Make yourself a quick cuppa, grab a chockie biscuit and I'll explain. I had just hit the "send" button on a long and rambling email extolling the virtues of a bucolic life when I heard an unfamiliar sound coming from the living room. A sort of soft plop onto metal if that's not a contradiction in terms.
To my horror, and Geordie's I might add, the room steadily began to fill with irate bees. First in their dozens, then in their scores and finally in their hundreds! Shit and death, I thought. It's an old French expression often used in such circumstances and means - shit and death! They were falling down the chimney behind the woodburner and rapidly filling the room.
Without hesitation I grabbed my mobile (the land line's on the blink again but that's yet another story) and quickly called those two lovable super heroes - the Ratcatcher and his wife. I think business must be slack because within seconds they arrived and set to. Biohazard suits were the dress code for the day with integral respirators and rubber gloves taped onto the ends of the sleeves for good measure.
What my hero had failed to grasp, as he lobbed a cyanide bomb into the woodburner as his first line of attach at ground level, was that there are air vents leading off the chimney which filter into my office adjacent and up into the grenier above. Within seconds the throng of bees was replaced by a deadly cloud of gas which sent us all reeling out into the garden, dogs and all, with his wife leading the way at an Olypmic-qualifying speed.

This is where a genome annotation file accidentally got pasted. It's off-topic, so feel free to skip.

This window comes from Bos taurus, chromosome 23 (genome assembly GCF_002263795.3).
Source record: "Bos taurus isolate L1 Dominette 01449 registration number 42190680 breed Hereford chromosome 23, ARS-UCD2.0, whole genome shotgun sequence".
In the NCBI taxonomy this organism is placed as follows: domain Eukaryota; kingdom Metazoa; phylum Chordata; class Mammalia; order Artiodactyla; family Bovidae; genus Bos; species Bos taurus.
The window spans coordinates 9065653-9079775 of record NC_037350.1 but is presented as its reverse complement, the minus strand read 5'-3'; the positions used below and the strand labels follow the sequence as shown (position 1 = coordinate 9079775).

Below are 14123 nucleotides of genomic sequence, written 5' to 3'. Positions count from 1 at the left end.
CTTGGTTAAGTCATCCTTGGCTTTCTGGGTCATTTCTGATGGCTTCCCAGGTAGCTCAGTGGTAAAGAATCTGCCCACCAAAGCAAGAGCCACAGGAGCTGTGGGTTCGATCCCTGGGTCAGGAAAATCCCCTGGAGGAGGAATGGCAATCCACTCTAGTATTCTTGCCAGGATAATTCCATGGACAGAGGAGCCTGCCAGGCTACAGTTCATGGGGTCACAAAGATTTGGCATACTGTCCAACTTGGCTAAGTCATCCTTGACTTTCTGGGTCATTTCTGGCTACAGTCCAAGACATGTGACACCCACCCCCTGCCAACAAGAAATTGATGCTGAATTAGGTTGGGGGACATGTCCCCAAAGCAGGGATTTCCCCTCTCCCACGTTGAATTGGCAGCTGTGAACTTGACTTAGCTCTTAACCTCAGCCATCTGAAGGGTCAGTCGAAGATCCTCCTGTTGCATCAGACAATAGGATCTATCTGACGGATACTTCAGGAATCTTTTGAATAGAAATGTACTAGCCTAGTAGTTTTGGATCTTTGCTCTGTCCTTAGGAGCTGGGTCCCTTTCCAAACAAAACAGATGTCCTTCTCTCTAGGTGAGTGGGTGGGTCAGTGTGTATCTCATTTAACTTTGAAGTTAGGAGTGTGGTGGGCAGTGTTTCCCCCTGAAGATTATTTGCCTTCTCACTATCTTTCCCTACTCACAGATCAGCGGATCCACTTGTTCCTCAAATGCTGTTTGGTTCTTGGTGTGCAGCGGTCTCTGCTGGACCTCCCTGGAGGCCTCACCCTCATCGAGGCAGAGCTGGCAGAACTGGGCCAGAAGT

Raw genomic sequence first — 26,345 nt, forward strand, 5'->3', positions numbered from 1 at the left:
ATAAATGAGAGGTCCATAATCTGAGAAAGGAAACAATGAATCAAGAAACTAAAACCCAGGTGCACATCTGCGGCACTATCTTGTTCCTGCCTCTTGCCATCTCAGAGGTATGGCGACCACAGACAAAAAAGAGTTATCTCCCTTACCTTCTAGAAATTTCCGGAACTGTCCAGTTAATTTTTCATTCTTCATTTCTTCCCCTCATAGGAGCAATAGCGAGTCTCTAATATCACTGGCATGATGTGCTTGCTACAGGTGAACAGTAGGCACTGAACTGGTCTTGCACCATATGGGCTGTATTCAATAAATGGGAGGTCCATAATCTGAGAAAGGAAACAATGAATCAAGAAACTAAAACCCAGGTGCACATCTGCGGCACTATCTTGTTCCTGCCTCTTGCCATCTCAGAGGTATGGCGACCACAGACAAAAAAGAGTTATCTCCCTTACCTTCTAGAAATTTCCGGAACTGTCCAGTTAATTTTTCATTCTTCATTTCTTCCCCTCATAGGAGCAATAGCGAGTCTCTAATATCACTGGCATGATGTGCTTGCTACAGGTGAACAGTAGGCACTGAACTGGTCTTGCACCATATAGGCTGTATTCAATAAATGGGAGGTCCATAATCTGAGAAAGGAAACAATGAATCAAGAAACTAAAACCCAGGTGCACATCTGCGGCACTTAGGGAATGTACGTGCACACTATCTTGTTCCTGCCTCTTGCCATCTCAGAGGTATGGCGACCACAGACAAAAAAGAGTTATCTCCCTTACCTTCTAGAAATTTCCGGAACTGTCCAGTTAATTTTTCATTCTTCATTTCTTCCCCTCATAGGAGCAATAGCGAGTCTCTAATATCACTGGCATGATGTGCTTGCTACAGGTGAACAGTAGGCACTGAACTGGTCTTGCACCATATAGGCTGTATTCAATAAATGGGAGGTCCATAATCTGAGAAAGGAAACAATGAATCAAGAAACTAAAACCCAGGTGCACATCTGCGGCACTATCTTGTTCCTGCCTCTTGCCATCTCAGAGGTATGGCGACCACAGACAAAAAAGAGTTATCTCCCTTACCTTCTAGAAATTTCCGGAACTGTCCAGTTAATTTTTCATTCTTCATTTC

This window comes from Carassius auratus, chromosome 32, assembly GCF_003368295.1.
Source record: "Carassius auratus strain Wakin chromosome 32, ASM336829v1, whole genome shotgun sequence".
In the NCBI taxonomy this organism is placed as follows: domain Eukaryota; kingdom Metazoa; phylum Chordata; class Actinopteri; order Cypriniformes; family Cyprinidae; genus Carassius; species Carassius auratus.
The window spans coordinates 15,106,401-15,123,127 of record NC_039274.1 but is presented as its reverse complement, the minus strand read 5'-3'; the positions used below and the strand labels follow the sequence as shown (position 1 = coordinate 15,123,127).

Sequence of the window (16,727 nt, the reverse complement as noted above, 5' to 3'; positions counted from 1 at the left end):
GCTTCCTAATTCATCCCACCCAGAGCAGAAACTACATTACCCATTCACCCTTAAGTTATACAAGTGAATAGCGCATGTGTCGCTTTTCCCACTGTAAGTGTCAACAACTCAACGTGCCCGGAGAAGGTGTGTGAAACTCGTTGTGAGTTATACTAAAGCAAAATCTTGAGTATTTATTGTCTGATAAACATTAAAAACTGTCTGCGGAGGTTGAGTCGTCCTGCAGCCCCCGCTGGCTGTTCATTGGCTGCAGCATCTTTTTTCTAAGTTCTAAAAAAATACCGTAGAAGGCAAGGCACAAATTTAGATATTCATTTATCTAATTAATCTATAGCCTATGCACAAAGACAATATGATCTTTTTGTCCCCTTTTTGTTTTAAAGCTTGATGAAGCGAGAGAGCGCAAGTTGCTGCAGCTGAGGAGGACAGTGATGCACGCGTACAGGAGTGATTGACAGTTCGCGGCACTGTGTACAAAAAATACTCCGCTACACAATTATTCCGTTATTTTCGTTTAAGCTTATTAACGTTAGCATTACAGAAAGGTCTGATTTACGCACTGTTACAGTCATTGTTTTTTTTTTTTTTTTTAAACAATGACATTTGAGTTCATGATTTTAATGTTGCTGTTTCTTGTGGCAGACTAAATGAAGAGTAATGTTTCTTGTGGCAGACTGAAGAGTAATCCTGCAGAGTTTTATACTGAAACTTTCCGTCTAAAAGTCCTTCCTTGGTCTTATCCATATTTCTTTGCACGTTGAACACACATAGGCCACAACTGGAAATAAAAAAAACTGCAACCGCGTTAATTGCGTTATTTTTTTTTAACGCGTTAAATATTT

We regrouped under the walnut tree to talk tactics. It was decided that an ascent of the north face of the Chateau would be the most efficacious move and so we broke out the seige engines and sallied forth. This manoeuvre involved the lifting of several heavy, concrete roof tiles showering us onlookers below with large lumps of cement. I don't even want to think why that was up there as I'm sure the answer will be expensive
Copious amounts of more deadly chemicals were then pumped down the chimney and once the demon duo were satisfied there was nothing left breathing within a one hundred yard radius of the house they left after quickly relieving me of yet another hefty cheque made out in their favour. It's becoming something of a habitof late I fear.
I've swept up the stiffs, I've flung open all the windows and I've finished both my cup of tea and my story. I think I'm about to be sick again because that stuff really turns you up and my headache is developing nicely - I'm waiting for the flashing lights! So please do excuse me if I dash off and I don't think I shall be able to bring myself to put in another stitch on this bee motif for a while until the nightmares subside and life returns to what passes for "normal" here at the Chateau. Now "buzz" off all of you because I hate to be heard shouting Europe in public.